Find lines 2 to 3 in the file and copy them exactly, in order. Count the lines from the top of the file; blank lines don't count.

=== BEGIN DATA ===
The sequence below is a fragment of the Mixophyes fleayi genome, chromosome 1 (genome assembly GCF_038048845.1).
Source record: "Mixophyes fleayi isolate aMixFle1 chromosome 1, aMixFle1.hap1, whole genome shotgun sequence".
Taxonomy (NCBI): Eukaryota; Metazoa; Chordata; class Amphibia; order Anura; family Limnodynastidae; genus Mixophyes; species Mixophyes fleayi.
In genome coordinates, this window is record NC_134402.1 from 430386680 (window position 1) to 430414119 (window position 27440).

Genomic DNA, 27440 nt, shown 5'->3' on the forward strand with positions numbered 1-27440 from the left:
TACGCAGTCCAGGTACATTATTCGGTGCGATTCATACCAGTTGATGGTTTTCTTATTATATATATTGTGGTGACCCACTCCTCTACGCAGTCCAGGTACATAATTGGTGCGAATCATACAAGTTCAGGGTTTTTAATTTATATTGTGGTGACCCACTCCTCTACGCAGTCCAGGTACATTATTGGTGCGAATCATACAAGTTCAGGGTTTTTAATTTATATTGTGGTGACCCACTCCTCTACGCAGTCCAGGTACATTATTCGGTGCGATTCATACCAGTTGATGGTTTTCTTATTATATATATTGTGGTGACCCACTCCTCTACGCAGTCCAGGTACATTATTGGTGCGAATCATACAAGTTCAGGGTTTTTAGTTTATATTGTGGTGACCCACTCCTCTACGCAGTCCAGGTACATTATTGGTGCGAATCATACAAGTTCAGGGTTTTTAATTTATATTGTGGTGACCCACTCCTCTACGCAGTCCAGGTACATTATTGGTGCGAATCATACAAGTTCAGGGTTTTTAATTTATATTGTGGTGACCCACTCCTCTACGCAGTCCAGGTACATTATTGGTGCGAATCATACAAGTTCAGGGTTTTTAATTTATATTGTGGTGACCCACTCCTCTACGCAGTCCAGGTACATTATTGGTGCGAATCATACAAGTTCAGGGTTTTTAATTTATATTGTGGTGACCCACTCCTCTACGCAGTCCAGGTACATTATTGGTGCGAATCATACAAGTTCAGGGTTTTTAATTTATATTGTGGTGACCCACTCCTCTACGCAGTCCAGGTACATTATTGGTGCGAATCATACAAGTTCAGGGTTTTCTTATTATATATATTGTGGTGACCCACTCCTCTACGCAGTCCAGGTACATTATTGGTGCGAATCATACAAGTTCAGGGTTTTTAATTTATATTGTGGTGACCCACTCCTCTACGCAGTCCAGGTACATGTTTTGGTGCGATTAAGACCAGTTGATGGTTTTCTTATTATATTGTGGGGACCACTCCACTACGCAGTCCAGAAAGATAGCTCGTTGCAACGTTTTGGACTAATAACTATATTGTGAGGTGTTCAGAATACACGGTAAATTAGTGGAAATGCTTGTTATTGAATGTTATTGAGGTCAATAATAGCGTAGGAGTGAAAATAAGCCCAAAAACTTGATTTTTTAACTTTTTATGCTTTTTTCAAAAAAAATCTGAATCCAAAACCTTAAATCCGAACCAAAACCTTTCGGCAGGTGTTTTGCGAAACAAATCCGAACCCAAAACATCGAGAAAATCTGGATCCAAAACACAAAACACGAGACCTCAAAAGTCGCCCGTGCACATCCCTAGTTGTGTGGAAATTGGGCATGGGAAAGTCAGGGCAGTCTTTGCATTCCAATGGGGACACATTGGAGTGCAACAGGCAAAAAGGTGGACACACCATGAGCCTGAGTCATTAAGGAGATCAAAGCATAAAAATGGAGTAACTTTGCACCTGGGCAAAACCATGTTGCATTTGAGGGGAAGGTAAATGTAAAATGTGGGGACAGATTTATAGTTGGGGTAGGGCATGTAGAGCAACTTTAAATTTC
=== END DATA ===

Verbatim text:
Source record: "Mixophyes fleayi isolate aMixFle1 chromosome 1, aMixFle1.hap1, whole genome shotgun sequence".
Taxonomy (NCBI): Eukaryota; Metazoa; Chordata; class Amphibia; order Anura; family Limnodynastidae; genus Mixophyes; species Mixophyes fleayi.